US Republican transgender laws pile up, setting 2024 battle lines

By Daniel Trotta

(Reuters) – Oklahoma’s governor has signed into law a bill making it a felony to provide gender-affirming healthcare to a minor.

Indiana has enacted a law requiring teachers to tell parents when students ask to be called by a new name or different pronoun. North Dakota has approved a law that lets public school teachers and state employees ignore using a transgender person’s preferred pronoun.

And the latest such action came in Florida on Wednesday when Governor Ron DeSantis signed into law a bill that bans gender-affirming medical care such as puberty blockers or hormone therapy for transgender youths – a measure that joins the state’s growing list of legislation that limits the rights of LGBTQ people.

This month’s rush of bills, certain to attract court challenges, has become central to the Republican agenda in statehouses across the country and inflamed the so-called culture war in the United States that also encompasses abortion, gun rights and school curricula.

A group of Florida parents has already sued in federal court to try to stop new law there.

To many political observers, these measures offer a preview of the 2024 elections, with Republicans portraying Democrats as out of touch on issues of sex and religion, and Democrats calling Republicans extremist and anti-democratic.

Republicans have introduced more than 500 bills affecting LGBTQ people in 2023, with at least 48 passing, according to the Human Rights Campaign, an LGBTQ rights group. Those numbers are up from 315 bills introduced and 29 passed in 2022.

The majority of those bills specifically affect transgender people, touching on nearly every aspect of a transgender person’s public life. Some seek to ban transgender girls from participating in girls’ sports. Others require transgender people to use the bathroom corresponding to their gender assigned at birth or prevent transgender people from changing their sex on identity documents.

Neal Allen, chair of the political science department at Wichita State University, said it remains unclear whether the transgender issue will help Republicans defeat Democrats in 2024, but that many Republicans are more concerned about an internal party challenge from the right.

“You have to win the first election first. And the vulnerability of most Republican state legislators right now is in the primary, if at all,” Allen said.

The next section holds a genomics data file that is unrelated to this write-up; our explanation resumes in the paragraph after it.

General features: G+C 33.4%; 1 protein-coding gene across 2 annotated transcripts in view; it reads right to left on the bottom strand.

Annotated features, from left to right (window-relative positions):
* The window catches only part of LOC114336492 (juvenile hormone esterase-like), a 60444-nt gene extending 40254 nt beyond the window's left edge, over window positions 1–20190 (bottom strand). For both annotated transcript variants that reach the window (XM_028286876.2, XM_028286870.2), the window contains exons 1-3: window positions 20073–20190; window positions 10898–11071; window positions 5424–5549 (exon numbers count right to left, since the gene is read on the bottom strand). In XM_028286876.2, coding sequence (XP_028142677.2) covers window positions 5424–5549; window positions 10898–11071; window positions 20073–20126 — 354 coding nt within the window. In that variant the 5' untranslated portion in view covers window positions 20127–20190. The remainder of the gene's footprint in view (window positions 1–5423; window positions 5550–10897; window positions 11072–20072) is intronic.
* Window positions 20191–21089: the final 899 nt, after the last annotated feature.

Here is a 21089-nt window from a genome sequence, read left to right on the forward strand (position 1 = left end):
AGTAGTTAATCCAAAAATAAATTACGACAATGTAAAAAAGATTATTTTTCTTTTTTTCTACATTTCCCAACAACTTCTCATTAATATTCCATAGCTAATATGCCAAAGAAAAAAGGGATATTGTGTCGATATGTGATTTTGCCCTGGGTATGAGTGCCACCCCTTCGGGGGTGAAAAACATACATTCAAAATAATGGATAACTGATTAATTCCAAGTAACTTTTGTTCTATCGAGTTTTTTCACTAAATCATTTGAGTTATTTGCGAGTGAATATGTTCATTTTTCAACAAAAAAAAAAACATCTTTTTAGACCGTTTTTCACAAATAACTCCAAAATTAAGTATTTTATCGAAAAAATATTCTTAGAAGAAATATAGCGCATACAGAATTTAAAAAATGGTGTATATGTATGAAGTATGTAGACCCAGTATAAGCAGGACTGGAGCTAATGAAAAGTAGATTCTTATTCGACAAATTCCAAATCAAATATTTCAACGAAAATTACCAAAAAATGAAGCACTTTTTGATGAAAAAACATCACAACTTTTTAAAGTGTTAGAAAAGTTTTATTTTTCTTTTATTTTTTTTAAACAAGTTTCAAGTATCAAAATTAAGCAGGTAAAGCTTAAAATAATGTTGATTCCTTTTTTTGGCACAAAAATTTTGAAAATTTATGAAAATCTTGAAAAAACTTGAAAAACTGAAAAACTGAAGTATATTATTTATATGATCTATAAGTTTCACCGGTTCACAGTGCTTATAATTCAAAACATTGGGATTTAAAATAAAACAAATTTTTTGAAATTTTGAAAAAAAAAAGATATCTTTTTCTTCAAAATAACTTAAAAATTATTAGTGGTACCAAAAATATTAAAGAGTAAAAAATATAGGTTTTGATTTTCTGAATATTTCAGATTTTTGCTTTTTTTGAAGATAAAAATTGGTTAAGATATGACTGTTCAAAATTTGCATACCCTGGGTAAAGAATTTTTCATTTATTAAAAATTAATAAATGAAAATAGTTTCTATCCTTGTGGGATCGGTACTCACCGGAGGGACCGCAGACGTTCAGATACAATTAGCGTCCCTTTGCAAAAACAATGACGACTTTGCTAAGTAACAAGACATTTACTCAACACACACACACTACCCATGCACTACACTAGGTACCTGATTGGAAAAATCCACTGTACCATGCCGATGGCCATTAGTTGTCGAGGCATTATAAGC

Among the governors at the forefront is DeSantis, who is expected next week to announce a bid for the 2024 Republican U.S. presidential nomination. The bill he signed on Wednesday also adds obstacles for transgender adults and grants courts jurisdiction in child custody battles in some cases involving gender-affirming care.

“I’ve watched anti-trans legislation for four years now and I can tell you that Florida is the vanguard,” said Erin Reed, an independent researcher who tracks the bills. “You see it pushed in Florida, and then you see it emanate across the country.”

LGBTQ rights activists are pushing back.

Florida protesters flung underwear at state House Republicans from the gallery with messages such as “not your business” and “leave my genitals alone.”

Demonstrators swarmed the Texas House, leading lawmakers to send a bill banning gender-affirming care back to committee. The bill finally passed the legislature on Wednesday.

In Montana, protests contributed to the censure of transgender state Representative Zooey Zephyr, who was banned from the state House floor by Republican legislators.

President Joe Biden’s administration has entered the fray. Last month, the Justice Department sued Tennessee to challenge its Republican-backed ban on gender-affirming care for minors, one of several states where it has filed a complaint or supported lawsuits.

Some Republicans have said they have momentum.

The State Freedom Caucus Network, a coalition of conservative legislators in 11 states, has helped pass transgender-related bills in five states.

“In five to 10 years, I feel like the country will look back on this and realize that it was a horrible mistake to let (gender-affirming care) occur,” said Andrew Roth, president of the network. “I think that’s the eventual conclusion of this.”

A recent Fox News poll found 57% of respondents believe political attacks on families with transgender children is a major problem. A Data for Progress poll found 72% of Democrats, 65% independents and 55% Republicans think too much legislation is aimed at limiting LGBTQ rights.

But a Reuters/Ipsos poll from March found 55% of respondents agreed that doctors should be banned from providing transgender treatment to minors, versus 33% who disagreed.

The major pediatric, endocrinology and mental health associations endorse gender-affirming care such as puberty blockers and hormone therapy when appropriate, some calling it life-saving for many transgender youths.

But many Republican supporters of the bills distrust the prevailing medical consensus, characterizing the treatments as dangerous and experimental. Some have called the measures chemical castration or child abuse.

Since 2021, least 15 states have banned gender-affirming care for minors.

“It’s catastrophically bad,” said Cathryn Oakley of the Human Rights Campaign. “The number of young folks who are going to be losing access to medically necessary, best-practice, age-appropriate healthcare is really scary.”

(Reporting by Daniel Trotta; editing by Paul Thomasch)

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